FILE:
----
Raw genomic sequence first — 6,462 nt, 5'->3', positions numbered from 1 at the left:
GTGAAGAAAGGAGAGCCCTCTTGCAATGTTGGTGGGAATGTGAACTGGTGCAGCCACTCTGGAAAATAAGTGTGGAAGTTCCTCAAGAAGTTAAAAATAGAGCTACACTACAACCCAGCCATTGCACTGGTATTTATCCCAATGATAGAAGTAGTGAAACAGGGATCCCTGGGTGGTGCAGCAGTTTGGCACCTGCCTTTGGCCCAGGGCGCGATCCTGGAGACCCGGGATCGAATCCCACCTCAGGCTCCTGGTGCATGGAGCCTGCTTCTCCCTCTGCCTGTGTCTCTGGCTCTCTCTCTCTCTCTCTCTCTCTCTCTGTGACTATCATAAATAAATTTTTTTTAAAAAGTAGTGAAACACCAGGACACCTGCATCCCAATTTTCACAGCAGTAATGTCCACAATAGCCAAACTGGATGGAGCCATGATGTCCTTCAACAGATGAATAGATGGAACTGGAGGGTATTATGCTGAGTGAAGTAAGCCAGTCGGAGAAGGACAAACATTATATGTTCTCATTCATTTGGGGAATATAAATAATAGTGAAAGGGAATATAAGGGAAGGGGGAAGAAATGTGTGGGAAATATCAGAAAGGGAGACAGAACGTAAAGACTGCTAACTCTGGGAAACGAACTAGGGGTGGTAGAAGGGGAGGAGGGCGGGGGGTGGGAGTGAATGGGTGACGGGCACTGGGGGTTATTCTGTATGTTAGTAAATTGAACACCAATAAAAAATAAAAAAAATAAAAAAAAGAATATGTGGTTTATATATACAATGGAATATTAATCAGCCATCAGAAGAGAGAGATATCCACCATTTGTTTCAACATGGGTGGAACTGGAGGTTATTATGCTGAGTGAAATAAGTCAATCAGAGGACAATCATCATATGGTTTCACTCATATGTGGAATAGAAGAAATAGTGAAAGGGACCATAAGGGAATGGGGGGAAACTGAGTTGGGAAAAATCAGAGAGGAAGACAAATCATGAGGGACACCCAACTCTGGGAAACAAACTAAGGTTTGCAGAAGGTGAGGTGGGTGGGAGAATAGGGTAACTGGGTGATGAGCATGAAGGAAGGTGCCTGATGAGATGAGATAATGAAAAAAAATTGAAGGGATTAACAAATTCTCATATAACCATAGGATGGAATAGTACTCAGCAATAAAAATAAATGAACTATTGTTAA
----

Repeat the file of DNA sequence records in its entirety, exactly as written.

Raw genomic sequence first — 6,462 nt, 5'->3', positions numbered from 1 at the left:
GTGAAGAAAGGAGAGCCCTCTTGCAATGTTGGTGGGAATGTGAACTGGTGCAGCCACTCTGGAAAATAAGTGTGGAAGTTCCTCAAGAAGTTAAAAATAGAGCTACACTACAACCCAGCCATTGCACTGGTATTTATCCCAATGATAGAAGTAGTGAAACAGGGATCCCTGGGTGGTGCAGCAGTTTGGCACCTGCCTTTGGCCCAGGGCGCGATCCTGGAGACCCGGGATCGAATCCCACCTCAGGCTCCTGGTGCATGGAGCCTGCTTCTCCCTCTGCCTGTGTCTCTGGCTCTCTCTCTCTCTCTCTCTCTCTCTCTGTGACTATCATAAATAAATTTTTTTTAAAAAGTAGTGAAACACCAGGACACCTGCATCCCAATTTTCACAGCAGTAATGTCCACAATAGCCAAACTGGATGGAGCCATGATGTCCTTCAACAGATGAATAGATGGAACTGGAGGGTATTATGCTGAGTGAAGTAAGCCAGTCGGAGAAGGACAAACATTATATGTTCTCATTCATTTGGGGAATATAAATAATAGTGAAAGGGAATATAAGGGAAGGGGGAAGAAATGTGTGGGAAATATCAGAAAGGGAGACAGAACGTAAAGACTGCTAACTCTGGGAAACGAACTAGGGGTGGTAGAAGGGGAGGAGGGCGGGGGGTGGGAGTGAATGGGTGACGGGCACTGGGGGTTATTCTGTATGTTAGTAAATTGAACACCAATAAAAAATAAAAAAAATAAAAAAAAGAATATGTGGTTTATATATACAATGGAATATTAATCAGCCATCAGAAGAGAGAGATATCCACCATTTGTTTCAACATGGGTGGAACTGGAGGTTATTATGCTGAGTGAAATAAGTCAATCAGAGGACAATCATCATATGGTTTCACTCATATGTGGAATAGAAGAAATAGTGAAAGGGACCATAAGGGAATGGGGGGAAACTGAGTTGGGAAAAATCAGAGAGGAAGACAAATCATGAGGGACACCCAACTCTGGGAAACAAACTAAGGTTTGCAGAAGGTGAGGTGGGTGGGAGAATAGGGTAACTGGGTGATGAGCATGAAGGAAGGTGCCTGATGAGATGAGATAATGAAAAAAAATTGAAGGGATTAACAAATTCTCATATAACCATAGGATGGAATAGTACTCAGCAATAAAAATAAATGAACTATTGTTAA